Richard Durning Holt (1868-1941) was prominent among those Liberals who tried without success to oppose the legislation. He was a member of a famous Liverpool Unitarian family and was Liberal MP for Hexham between 1907 and 1918 and prominent in Liverpool affairs and later nationally for the first three decades of the twentieth century. Another Unitarian opponent was H G Chancellor, MP for Haggerston.  Unitarians and World War 1 is a previous blog entry of mine.

Holt’s diary records his opposition and his disappointment at the outcome. It is held at Liverpool City library and an edition was published in 1988 by “The Record Society of Lancashire and Cheshire” (Vol CXX1X) by David J. Dutton. With the title “Odyssey of an Edwardian Liberal: the political diary of Richard Durning Holt” it offers some interesting insights on the passage of conscription Bill in early 1916.

Dulton points out that Holt felt that” the War was demanding unacceptable measures of encroachment by the state” (page 41). He was committed to the late 19th Century Liberal, and indeed nonconformist approach, to support for peace and voluntaryism along with restricting the role of the State.

2 January “The years opens with a gale and every prospect of political disturbance for the Prime Minister has let it be known that he has adopted the policy of conscription towards which the Tories have been pressing him for the past twelve months.”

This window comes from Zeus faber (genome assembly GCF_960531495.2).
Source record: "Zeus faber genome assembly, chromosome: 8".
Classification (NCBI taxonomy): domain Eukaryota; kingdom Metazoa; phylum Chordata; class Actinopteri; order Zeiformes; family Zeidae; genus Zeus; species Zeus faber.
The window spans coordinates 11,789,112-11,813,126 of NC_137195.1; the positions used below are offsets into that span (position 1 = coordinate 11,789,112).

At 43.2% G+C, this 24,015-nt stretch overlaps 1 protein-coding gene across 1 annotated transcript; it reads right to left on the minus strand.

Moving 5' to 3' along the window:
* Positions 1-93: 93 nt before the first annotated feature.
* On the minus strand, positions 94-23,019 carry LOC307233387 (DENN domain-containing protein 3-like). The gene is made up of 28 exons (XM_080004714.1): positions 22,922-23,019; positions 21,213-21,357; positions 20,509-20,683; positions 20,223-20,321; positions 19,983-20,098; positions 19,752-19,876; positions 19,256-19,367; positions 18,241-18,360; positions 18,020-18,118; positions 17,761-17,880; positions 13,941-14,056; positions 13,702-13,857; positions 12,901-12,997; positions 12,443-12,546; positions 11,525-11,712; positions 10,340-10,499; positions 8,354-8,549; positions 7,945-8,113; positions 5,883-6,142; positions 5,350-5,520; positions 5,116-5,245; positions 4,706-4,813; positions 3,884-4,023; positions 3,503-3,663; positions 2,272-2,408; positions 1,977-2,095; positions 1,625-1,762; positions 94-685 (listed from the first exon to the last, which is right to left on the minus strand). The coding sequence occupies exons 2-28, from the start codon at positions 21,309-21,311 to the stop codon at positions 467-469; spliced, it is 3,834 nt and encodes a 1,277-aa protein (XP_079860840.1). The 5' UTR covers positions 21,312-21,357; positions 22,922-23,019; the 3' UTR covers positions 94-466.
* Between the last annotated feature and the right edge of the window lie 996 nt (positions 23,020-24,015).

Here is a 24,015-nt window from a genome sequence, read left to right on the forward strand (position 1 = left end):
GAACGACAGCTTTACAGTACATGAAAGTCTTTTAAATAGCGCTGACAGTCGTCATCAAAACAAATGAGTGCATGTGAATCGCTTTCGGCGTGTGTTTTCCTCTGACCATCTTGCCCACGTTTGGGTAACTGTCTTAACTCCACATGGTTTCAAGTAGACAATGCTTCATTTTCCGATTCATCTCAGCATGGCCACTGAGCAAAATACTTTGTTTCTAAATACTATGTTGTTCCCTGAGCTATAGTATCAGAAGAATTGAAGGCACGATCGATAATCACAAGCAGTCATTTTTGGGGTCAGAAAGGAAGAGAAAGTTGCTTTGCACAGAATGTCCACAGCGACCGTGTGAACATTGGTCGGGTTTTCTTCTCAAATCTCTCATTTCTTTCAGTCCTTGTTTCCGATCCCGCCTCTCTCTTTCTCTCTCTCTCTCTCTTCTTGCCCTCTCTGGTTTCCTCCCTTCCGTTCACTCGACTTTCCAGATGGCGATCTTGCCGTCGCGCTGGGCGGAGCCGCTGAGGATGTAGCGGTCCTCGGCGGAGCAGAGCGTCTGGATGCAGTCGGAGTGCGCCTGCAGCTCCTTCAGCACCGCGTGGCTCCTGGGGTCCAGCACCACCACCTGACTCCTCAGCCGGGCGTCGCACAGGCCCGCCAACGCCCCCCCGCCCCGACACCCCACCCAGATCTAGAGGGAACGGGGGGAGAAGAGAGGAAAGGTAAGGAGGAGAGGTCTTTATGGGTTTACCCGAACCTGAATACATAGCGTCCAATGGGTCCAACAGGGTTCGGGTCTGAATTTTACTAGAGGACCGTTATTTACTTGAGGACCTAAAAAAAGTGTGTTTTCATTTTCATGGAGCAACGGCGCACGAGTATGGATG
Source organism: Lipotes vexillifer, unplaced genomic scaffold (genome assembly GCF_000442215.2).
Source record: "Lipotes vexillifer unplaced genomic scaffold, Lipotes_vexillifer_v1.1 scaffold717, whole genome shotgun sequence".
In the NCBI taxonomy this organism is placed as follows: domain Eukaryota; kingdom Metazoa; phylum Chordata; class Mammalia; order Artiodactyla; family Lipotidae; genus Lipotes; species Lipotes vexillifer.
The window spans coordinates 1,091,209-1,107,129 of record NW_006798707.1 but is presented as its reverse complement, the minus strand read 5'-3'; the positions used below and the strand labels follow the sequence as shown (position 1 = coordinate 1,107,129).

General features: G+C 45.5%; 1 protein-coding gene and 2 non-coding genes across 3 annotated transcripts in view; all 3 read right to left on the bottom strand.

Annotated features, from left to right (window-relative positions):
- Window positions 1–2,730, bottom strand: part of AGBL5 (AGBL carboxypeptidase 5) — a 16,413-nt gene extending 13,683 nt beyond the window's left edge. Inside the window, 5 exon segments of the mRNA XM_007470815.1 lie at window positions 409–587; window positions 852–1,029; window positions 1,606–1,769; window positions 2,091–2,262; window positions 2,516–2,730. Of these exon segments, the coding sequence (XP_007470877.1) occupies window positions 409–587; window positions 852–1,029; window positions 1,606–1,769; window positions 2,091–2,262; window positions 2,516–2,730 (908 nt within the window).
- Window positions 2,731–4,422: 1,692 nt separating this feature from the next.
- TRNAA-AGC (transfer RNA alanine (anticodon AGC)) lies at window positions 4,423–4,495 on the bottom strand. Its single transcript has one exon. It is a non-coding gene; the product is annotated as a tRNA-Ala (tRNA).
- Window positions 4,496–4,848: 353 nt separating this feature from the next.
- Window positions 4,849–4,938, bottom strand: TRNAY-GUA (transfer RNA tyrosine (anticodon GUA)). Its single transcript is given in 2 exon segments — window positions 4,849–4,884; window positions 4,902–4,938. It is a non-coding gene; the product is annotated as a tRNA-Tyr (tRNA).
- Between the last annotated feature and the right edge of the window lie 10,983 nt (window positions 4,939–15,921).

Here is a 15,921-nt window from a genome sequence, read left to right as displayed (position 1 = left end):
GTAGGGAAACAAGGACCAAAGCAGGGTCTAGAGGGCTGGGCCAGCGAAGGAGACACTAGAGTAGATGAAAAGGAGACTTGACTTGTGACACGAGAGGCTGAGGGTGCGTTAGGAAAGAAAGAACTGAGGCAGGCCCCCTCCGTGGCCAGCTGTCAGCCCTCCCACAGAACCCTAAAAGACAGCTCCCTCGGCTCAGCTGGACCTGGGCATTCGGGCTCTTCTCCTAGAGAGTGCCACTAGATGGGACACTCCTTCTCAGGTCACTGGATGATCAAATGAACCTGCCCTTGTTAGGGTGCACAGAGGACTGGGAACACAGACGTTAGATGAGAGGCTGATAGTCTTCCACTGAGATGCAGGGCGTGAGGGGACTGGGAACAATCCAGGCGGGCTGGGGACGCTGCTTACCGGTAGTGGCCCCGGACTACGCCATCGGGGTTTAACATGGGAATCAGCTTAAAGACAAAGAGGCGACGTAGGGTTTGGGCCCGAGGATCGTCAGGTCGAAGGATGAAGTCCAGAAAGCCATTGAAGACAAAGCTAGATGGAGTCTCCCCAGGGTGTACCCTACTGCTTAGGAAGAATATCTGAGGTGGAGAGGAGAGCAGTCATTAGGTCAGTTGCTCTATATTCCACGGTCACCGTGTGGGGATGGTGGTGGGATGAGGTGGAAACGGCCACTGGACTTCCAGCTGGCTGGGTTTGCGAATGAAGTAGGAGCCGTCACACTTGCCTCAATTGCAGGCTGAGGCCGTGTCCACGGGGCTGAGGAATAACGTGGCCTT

9 January “On Wednesday and Thursday we debated the Conscription Bill, Sir J. Simon, who resigned the Home Secretaryship on the question, leading the opposition. They was a good deal of excitement and I thought the opponents made out a case (I was one of them) but sentimentality and fear of defeating the Government carried the day and we were defeated by 403 to 105. I told for the minority and also spoke I had hoped for a better show but several of our friends failed us at the last moment including dear J.W. Wilson, Chas. Hobhouse who was very strong against conscription most unaccountably went back on us, made an inconclusive speech and abstained.”

16 January “Came home on Thursday. We debated the Conscription bill on Tuesday and Wednesday when the Irish deserted us and some others and the division was 431 to 39. I did not speak but voted of course.

4 February “The little group who had opposed conscription formed themselves into a permanent organisation – Sir J. Simon, chairman, Whitehouse, secretary, J.H. Thomas, the railway men’s representative, Leif Jones and R.D.H. committee.”

He records that on 25 February 1918 he had attended what Dutton calls an “important” meeting at Essex Hall to support Lord Lansdowne’s proposals for peace by negotiation (17 March 1918).